In terms of raw scalability, vSphere 5.1 increases the number of distributed switches per vcentre Server from 32 to 128. It also ups the numbers on static port groups (5,000 to 10,000), distributed ports (30,000 to 60,000), and hosts per VDS (350 to 500).
Managing vSphere 5.1: The traditional management tool, available as a free download, is the VMware vSphere Client. This option is being phased out with the new Web client available with version 5.1 of vcentre Server. In reality, there probably aren't many VMware installations of any size running without vcentre Server. At the lower end, Microsoft makes life easier, as you can manage small Hyper-V deployments with Hyper-V Manager and the new Windows Server Manager tool. (See my review of Windows Server 2012 Hyper-V.)
That said, VMware's vcentre Server provides the glue that holds large VM deployments together. It's required for many of VMware's advanced features such as the cloning or migrating of VMs. With the new Web client you can easily perform almost any task required to manage your entire vSphere infrastructure. With VMware vSphere PowerCLI, you get the full scripting capability of PowerShell and more than 370 cmdlets to automate almost any repetitive task you need to accomplish in day-to-day operations.
Performance and scale: When you look at vSphere 5.1 from a big-picture perspective, you see a number of enhanced capabilities that directly affect performance. Storage is a key part of the VM puzzle, and the enhancements in vSphere 5.1 for vMotion deliver new capabilities such as using multiple NICs. Using the right type of storage for different workloads can have a significant impact on overall performance as well. vSphere 5.1 supports automated storage management to include different classes of service, allowing you to direct high-IOPS workloads to more expensive SSD storage while allocating lower-cost storage to lower-throughput needs.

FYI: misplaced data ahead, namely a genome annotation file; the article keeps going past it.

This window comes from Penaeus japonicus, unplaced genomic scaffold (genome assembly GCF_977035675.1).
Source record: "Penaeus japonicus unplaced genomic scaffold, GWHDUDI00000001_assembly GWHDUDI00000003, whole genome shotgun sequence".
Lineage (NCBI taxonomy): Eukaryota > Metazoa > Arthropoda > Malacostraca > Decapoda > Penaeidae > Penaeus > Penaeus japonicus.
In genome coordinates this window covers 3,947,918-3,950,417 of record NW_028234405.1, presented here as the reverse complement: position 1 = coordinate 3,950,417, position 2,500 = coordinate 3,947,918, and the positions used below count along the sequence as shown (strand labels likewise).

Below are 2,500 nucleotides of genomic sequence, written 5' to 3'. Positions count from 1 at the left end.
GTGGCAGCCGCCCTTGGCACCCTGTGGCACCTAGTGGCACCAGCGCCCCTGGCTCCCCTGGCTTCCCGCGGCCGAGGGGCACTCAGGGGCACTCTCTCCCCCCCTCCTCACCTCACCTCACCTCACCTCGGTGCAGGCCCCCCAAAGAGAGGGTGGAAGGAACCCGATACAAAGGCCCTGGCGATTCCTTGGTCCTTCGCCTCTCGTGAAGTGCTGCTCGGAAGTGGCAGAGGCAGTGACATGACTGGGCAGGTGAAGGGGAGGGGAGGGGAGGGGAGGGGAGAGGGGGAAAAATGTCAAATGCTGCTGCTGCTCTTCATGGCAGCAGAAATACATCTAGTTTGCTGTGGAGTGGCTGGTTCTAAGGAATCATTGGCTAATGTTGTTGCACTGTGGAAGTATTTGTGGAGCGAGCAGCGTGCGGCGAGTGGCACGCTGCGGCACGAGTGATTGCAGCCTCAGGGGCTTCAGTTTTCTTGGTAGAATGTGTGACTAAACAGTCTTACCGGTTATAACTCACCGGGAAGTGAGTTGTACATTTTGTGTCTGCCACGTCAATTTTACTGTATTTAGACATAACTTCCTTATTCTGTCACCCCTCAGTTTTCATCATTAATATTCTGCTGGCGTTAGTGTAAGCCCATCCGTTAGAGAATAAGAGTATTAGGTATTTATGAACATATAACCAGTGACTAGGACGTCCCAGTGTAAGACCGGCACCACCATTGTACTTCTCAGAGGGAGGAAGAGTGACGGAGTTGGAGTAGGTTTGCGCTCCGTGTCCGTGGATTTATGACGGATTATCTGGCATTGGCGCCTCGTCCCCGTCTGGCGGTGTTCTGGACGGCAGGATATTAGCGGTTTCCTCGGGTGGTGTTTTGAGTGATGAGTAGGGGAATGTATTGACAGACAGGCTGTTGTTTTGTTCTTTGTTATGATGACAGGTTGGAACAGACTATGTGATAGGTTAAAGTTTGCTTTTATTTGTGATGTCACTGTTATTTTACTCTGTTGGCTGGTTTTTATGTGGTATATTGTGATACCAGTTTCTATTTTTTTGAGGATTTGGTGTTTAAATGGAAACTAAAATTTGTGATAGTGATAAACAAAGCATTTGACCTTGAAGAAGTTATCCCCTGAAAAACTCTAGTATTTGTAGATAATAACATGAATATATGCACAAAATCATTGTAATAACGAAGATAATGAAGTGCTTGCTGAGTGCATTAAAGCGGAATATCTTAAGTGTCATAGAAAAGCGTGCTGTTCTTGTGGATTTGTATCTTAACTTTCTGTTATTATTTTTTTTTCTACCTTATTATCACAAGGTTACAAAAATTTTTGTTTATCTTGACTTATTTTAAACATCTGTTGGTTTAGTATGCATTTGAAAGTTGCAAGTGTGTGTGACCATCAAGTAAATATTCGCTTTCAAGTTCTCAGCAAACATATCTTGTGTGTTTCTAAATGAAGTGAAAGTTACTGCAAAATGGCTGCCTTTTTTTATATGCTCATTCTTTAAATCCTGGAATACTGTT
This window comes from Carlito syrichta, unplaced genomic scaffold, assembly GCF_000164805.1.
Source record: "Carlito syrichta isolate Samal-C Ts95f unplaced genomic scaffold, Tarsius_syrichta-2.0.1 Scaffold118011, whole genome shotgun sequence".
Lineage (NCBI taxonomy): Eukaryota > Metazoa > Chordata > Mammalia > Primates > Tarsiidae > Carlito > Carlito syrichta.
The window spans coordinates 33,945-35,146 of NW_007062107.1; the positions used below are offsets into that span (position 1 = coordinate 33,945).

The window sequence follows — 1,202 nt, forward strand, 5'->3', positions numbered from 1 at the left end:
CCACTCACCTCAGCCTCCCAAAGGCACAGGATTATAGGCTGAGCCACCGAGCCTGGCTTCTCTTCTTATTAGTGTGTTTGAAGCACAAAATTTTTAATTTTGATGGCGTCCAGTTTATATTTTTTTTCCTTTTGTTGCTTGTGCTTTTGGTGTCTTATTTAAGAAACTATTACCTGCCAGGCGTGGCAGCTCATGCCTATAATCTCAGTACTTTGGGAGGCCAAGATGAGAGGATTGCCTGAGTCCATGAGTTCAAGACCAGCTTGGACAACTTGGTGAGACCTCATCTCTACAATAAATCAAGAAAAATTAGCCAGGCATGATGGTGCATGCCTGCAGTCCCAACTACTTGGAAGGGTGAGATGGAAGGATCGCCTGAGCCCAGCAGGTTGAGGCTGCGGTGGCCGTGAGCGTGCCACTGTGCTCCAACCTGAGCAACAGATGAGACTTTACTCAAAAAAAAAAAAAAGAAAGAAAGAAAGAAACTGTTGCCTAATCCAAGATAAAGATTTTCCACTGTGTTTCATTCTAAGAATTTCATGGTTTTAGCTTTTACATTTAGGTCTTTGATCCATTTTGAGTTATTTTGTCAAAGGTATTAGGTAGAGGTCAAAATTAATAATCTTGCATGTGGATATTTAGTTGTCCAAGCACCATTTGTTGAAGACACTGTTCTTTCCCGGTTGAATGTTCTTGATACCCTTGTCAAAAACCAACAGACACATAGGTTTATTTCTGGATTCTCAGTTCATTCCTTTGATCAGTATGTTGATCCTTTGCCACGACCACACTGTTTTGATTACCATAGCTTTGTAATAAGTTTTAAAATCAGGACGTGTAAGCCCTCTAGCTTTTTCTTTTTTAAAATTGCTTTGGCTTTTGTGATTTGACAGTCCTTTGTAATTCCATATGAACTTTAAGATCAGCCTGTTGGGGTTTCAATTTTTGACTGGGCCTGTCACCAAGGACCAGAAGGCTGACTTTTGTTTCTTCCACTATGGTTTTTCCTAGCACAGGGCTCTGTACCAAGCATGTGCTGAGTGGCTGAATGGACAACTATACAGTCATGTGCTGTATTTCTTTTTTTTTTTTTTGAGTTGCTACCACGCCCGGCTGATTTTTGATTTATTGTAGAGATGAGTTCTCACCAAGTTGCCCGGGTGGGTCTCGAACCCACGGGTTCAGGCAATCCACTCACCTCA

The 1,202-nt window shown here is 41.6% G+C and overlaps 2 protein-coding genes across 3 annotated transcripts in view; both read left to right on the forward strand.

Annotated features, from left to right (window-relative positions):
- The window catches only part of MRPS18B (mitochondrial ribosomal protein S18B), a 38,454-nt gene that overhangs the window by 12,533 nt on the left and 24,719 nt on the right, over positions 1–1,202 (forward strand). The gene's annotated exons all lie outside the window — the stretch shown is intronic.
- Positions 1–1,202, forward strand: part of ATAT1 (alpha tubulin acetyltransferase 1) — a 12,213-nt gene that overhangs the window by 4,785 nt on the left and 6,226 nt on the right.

Performance and scalability both depend on efficient usage of other resources like network bandwidth and CPU. VMware provides granular control over all of the above, making it easy to implement the likes of Quality of Service (QoS) for the network and limit CPU resources based on service-level agreements. While these considerations are not always part of the performance discussion, they influence how a virtual environment performs overall -- VMware delivers these features in spades.
Final analysis: VMware continues to deliver features and enhancements that make vSphere the obvious choice for any large-scale virtualisation deployment. The new vCloud suites bundle together previously separate pieces required for building a large-scale private, public, or hybrid cloud. While Microsoft Hyper-V 2012 and other solutions may be chipping away at VMware's lead, vSphere still has a number of features -- such as rules-based load balancing for VMs and storage, as well as advanced virtual networking capabilities -- that the competition can't match. These features will certainly make a difference in large settings, and some will make a difference in smaller shops with more complex needs.
VMware continues to deliver features and enhancements that make vSphere the obvious choice for any large-scale virtualisation deployment. The new vCloud suites bundle together previously separate pieces required for building a large-scale private, public, or hybrid cloud. While Microsoft Hyper-V 2012 and other solutions may be chipping away at VMware's lead, vSphere still has a number of features -- such as rules-based load balancing for VMs and storage, as well as advanced virtual networking capabilities -- that the competition can't match. These features will certainly make a difference in large settings, and some will make a difference in smaller shops with more complex needs.